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Am Fam Physician. 2008;78(9):1081-1082

Author disclosure: Nothing to disclose.

An otherwise healthy 61-year-old man presented with a persistent rash on his penis. He said that the lesion may have slightly increased in size over the previous six months. He had no history of atopic dermatitis, psoriasis, lichen planus, or sexually transmitted diseases. The patient noted episodic tenderness. Previous use of low-potency topical corticosteroids did not alter the appearance of the rash.

On physical examination, a well-demarcated, pink-to-red plaque was noted on the distal penile shaft and coronal rim. Histopathologic examination revealed epidermal thinning, spongiosis, and a dense subepidermal infiltrate composed of plasma cells and neutrophils.

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Question

Based on the patient's history and physical examination, which one of the following is the most likely diagnosis?

Discussion

The answer is E: Zoon balanitis. Zoon balanitis, also known as balanitis circumscripta plasmacellularis or plasma cell balanitis, is an uncommon, benign, idiopathic, inflammatory penile dermatosis. The condition was first described in 1952 by J.J. Zoon.1 Zoon balanitis usually involves the glans penis and the prepuce, but it can occur on the balanopreputial fold and internal surface of the foreskin.2,3 It primarily occurs in middle-age or older men who are uncircumcised and presents on the dorsal surface of the penis, where more trauma tends to occur. This is also the site where maximal friction occurs during foreskin retraction. Numerous factors are thought to be involved in its etiology, including moisture, friction, repeated infections, and poor hygiene.2,4 Exposure of the mucosa to chronic irritation and a humid environment explains why Zoon balanitis is less common in circumcised men.2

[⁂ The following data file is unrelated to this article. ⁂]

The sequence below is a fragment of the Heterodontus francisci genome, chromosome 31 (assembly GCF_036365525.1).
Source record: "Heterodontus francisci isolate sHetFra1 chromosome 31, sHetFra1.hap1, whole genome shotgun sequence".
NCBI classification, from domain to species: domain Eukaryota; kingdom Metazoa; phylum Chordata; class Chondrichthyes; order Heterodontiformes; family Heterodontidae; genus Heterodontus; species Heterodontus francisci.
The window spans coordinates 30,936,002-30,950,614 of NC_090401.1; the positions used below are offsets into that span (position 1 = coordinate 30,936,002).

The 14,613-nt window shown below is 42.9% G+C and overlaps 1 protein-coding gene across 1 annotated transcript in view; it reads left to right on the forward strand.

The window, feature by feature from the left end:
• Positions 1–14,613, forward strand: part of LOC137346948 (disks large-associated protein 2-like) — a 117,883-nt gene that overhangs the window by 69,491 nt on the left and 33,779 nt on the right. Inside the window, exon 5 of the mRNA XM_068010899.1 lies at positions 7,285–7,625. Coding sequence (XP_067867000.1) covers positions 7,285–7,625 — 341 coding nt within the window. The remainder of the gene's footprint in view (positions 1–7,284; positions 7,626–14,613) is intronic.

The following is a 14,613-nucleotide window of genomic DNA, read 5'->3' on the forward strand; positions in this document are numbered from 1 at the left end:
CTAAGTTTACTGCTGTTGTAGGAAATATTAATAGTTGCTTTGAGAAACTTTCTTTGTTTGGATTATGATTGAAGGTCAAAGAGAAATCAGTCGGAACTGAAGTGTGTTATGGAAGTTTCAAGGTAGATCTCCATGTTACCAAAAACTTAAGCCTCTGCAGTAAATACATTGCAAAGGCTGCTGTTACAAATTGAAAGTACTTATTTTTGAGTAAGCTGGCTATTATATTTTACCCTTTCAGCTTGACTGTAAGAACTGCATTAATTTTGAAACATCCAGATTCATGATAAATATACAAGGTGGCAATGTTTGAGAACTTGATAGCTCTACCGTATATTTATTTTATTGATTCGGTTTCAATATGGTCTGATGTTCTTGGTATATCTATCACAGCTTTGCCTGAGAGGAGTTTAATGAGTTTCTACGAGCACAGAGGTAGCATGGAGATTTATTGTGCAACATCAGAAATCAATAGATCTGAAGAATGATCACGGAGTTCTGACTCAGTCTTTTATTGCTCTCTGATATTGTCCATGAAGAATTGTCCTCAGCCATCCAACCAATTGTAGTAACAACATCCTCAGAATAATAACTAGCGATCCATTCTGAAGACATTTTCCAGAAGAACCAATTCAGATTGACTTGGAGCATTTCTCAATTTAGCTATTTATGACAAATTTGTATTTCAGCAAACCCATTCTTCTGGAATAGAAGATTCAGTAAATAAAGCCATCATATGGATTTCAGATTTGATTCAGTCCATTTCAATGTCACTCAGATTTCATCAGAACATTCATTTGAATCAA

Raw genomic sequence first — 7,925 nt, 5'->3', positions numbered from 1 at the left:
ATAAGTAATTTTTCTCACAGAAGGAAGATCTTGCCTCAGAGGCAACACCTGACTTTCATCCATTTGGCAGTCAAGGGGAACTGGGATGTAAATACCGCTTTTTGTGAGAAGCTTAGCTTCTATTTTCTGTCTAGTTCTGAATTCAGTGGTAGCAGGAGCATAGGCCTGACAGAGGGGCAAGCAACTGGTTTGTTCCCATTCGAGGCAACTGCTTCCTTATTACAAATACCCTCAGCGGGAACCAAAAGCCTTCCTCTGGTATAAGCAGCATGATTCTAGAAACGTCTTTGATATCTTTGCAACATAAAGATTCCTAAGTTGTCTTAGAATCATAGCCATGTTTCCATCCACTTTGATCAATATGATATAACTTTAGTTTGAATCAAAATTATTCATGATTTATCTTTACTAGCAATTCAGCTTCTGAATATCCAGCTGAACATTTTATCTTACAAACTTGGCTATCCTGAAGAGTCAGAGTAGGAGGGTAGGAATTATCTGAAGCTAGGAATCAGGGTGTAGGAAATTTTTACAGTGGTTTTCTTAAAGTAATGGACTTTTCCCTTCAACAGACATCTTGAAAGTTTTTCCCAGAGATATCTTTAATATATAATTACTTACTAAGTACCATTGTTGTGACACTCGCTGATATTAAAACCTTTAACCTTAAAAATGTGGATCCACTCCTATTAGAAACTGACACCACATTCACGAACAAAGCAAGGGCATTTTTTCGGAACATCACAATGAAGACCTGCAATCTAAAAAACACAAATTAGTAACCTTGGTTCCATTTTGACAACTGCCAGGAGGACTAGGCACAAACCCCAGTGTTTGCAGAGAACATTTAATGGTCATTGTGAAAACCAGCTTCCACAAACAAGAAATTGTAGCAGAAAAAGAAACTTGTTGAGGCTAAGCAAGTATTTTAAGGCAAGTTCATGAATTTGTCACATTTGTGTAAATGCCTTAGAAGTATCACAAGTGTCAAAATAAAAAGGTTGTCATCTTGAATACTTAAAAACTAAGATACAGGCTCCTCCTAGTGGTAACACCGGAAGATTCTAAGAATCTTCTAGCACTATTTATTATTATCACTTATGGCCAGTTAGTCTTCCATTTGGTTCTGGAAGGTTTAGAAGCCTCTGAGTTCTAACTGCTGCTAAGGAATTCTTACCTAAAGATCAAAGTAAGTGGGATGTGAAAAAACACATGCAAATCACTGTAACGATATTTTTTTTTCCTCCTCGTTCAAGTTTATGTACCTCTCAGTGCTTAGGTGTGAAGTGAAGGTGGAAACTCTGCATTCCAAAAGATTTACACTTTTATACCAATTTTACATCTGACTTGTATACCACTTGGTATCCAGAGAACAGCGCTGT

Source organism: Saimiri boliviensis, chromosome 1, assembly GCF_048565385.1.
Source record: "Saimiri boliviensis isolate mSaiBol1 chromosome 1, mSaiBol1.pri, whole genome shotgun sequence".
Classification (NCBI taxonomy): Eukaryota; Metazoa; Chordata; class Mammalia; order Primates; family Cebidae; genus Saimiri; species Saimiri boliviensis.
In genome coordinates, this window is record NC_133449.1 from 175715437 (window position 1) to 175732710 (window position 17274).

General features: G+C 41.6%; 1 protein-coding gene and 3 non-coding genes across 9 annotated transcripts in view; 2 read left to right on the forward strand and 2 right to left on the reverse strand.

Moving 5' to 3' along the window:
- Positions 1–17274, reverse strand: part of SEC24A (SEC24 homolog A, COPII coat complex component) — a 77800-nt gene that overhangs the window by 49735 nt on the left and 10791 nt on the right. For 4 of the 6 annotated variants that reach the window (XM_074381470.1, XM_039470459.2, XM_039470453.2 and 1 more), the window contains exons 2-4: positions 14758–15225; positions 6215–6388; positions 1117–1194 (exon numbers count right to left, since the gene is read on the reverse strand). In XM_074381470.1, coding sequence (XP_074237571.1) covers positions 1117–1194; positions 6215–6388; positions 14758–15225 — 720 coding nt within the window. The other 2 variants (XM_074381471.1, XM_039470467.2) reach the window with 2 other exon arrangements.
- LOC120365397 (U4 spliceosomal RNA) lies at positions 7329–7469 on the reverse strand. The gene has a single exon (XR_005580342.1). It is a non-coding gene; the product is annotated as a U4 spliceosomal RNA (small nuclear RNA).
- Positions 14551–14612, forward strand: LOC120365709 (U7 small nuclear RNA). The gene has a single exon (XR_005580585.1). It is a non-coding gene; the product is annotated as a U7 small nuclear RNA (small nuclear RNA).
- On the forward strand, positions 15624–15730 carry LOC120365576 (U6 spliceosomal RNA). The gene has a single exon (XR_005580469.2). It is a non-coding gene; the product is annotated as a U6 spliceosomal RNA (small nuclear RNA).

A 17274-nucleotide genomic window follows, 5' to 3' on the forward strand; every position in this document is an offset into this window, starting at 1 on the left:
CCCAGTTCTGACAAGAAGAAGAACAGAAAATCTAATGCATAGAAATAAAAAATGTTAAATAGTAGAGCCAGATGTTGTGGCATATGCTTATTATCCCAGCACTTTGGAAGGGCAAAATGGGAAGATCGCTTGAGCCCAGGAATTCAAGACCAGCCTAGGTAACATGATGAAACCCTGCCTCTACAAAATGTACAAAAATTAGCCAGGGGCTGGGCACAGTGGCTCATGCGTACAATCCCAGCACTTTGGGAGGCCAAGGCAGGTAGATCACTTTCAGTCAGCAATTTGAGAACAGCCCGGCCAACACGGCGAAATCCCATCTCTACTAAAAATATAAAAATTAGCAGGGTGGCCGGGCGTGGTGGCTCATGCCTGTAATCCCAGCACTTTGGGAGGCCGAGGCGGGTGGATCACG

Clinically, Zoon balanitis appears as a sharply demarcated, bright-red patch on the glans penis, coronal sulcus, or inner prepuce surface with frequent erosion and bleeding.4 Other features include pinpoint purpuric spotting and yellow discharge. Lesions are usually present for two to three years before diagnosis. Symptoms often include pruritus, burning, and tenderness.

Key histologic features of Zoon balanitis include epidermal thinning, possibly with some superficial erosion. Plasma cells and band-like infiltrates are present in the superficial dermis. Dilated capillaries and extravasated erythrocytes may also be present.2 More advanced lesions may include fibrosis and hemosiderin deposits in the upper dermis, as well as atrophy or complete loss of the overlying epidermis.4 Telangiectasia may occur in the inflammatory infiltrate. Suggested pathogenesis is a result of constant friction or trauma of the barely keratinized skin of the glans penis and inner prepuce surface in a moist environment. Compared with other areas, these regions of the penis are less resistant to mechanical forces. Irritation from moisture, friction, or external contacts and normal colonizing organisms that become pathogenic may be contributory.5

Prevention involves good personal hygiene and avoidance of potential irritants. Circumcision is the most effective long-term treatment because it reduces common infective penile dermatoses.6 Topical tacrolimus 0.1% ointment (Protopic), applied twice daily, has proved to be safe and effective.3 Other topical agents, such as antibacterials, corticosteroids, and antifungals, have had limited success and are not curative.2 Laser ablation (e.g., carbondioxide or erbium: YAG laser) has been an effective alternative to circumcision.2 Topical imiquimod 5% cream (Aldara) has recently been used successfully.7

ConditionCharacteristics
Balanitis xerotica obliteransPruritic lesion on the genitals; may be treated with topical therapy; atrophic white patches or plaques on the glans penis and prepuce
Candidal balanitisDiagnosed via potassium hydroxide testing to detect yeast; topical treatment is effective; erythema of the glans penis or foreskin
Erythroplasia of QueyratPrecancerous lesion diagnosed with biopsy
SyphilisNonpainful lesion on the genitals with corresponding patient history
Zoon balanitisInflammatory penile dermatosis; often responds to topical therapy

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This series is coordinated by John E. Delzell Jr., MD, MSPH, associate medical editor.

A collection of Photo Quiz published in AFP is available at https://www.aafp.org/afp/photoquiz

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